Name: Britten Olinger
Position: Assistant Coach — Sprints and Jumps at Montreat College (NAIA)
Past Positions: Head Cross Country/Track & Field Coach at Eastern Mennonite University
Assistant Coach at University of Virginia-Wise
Assistant Coach at Patrick Henry HS and Abingdon HS
Education: BA in History from University of Virginia-Wise
Master’s in Sports Management from Lasell College
Athletic: Ran 2 years of Cross Country and Track at UVA-Wise
Coach Britten Olinger (known to his athletes as “Coach O”) has an incredible, inspiring story. In 2017, he was nearly killed by a reckless driver who blew through a red light at 120 mph. Today, he has overcome the odds to resume his coaching duties at Montreat College.
1. How did you know you wanted to get into coaching?
My first year out of college, I volunteered at my high school during track season. That spring, I fell in love with coaching and being a part of young peoples lives–even if I was just a blip. I knew that the level or pay didn’t matter to me; this was something I wanted to be a part of.
2. How did you get connected with your first coaching gig, and where did it take you after that?
During my first two years of college, I volunteered with my high school team. After graduating, I was brought on as an assistant coach for my college’s cross country team. You learn a lot when given that much responsibility!
From there, a guy who I ran against in high school and I took over a strong high school program.
3. Talk a bit about the accident and how that’s changed your role at Montreat.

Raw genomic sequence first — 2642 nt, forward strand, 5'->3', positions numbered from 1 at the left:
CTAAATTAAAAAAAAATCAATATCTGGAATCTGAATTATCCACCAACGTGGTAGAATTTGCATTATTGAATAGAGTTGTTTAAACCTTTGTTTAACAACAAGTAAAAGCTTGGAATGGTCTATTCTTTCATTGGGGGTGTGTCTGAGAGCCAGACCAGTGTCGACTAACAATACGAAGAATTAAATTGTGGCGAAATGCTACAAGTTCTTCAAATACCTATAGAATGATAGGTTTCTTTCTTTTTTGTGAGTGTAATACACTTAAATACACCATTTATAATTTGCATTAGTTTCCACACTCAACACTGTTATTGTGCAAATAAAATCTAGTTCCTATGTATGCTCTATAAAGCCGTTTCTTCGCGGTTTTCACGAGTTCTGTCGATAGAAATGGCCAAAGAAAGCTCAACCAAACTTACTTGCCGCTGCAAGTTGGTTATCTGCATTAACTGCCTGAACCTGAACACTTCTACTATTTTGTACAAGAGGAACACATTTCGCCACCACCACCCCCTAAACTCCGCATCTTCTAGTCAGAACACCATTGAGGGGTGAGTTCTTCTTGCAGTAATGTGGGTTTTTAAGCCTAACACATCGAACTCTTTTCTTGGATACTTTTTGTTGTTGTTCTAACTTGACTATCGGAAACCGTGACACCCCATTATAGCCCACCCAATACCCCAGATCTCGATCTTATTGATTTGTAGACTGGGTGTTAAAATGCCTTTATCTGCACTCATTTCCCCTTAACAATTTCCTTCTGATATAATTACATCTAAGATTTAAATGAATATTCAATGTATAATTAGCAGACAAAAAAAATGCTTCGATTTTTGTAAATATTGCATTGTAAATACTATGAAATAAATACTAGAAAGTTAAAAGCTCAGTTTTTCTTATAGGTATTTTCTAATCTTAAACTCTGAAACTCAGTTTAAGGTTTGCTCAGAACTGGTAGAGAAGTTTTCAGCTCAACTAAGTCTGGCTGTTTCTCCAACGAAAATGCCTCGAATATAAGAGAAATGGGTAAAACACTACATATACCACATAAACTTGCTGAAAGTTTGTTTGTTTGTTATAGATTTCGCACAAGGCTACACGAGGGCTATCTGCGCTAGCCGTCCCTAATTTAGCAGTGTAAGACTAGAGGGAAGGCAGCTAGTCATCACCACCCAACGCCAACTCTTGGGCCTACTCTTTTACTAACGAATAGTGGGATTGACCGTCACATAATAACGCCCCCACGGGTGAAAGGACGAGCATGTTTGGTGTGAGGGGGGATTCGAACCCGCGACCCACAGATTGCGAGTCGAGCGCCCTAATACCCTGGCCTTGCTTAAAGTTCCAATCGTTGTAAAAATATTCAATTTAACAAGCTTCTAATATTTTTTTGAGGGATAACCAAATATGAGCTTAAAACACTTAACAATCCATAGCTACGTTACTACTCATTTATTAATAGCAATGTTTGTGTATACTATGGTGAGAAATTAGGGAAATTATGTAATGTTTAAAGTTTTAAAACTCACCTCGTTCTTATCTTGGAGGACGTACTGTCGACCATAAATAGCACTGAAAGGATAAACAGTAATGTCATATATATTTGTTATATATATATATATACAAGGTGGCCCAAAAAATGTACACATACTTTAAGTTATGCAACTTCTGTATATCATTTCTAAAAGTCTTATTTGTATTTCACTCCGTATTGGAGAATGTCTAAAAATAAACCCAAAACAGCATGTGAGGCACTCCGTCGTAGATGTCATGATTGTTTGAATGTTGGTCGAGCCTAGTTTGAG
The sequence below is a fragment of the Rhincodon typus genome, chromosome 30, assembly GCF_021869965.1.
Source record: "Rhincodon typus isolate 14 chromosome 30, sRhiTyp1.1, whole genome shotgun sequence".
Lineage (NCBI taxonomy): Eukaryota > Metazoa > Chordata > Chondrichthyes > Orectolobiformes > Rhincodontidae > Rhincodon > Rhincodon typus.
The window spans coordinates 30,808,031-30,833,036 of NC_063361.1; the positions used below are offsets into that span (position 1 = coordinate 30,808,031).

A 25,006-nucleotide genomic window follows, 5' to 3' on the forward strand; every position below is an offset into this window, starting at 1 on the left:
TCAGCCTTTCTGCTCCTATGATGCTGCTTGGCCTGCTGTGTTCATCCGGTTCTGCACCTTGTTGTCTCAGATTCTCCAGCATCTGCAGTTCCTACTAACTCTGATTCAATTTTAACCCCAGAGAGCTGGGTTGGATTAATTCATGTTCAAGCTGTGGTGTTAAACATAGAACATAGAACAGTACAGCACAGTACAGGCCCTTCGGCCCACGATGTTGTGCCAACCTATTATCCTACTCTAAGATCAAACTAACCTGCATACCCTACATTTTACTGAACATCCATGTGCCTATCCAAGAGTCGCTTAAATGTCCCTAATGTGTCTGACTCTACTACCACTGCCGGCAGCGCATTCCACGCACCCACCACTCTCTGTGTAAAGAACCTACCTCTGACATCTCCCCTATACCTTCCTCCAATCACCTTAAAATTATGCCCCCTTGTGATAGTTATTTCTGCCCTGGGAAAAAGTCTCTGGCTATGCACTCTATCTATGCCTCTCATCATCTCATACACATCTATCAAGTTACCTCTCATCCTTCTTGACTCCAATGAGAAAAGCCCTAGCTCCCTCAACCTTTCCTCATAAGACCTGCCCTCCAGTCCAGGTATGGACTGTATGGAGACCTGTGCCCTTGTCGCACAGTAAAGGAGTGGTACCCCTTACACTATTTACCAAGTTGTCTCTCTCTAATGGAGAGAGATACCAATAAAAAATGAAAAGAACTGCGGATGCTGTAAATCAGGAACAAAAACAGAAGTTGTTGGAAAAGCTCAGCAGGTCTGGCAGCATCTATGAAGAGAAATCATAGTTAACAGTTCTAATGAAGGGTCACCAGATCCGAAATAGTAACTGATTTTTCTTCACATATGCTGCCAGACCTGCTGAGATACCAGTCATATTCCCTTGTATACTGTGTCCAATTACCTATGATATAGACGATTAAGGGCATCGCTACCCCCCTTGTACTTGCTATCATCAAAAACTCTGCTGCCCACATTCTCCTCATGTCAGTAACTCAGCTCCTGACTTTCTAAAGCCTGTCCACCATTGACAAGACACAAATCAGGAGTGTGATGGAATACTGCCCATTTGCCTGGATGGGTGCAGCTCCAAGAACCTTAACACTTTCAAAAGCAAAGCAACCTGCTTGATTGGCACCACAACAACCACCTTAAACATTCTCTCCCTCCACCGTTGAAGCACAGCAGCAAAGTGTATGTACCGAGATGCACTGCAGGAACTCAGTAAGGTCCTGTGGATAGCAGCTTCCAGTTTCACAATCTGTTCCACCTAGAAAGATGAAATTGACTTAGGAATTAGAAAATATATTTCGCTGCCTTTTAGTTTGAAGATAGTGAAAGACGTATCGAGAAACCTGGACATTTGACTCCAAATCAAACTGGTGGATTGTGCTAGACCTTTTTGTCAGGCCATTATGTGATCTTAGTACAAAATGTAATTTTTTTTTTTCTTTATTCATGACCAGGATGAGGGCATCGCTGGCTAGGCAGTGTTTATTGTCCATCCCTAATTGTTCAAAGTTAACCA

I’m considered much more of an assistant coach. Before the accident I was the head Track and Field coach, but because of the accident, we have had to change the rolls around. I hope to become strong enough to resume my role.
The accident has really changed the way I communicate with my athletes. Now, I have to really verbally communicate, because I am no longer able to physically show them.
There are things we have to take into consideration, like transportation to meets, the accessibility of the track, weather, overnight hotels–logistics like that have to be considered now. It’s all a learning experience right now.
4. What is one piece of advice you’d give to aspiring coaches?
Get involved through volunteering, and don’t worry about the level. Every level and position has valuable knowledge, so don’t feel you are above it.
Be willing to actually listen to your athletes. They say more than how they physically feel, and these things are way more valuable and important to them.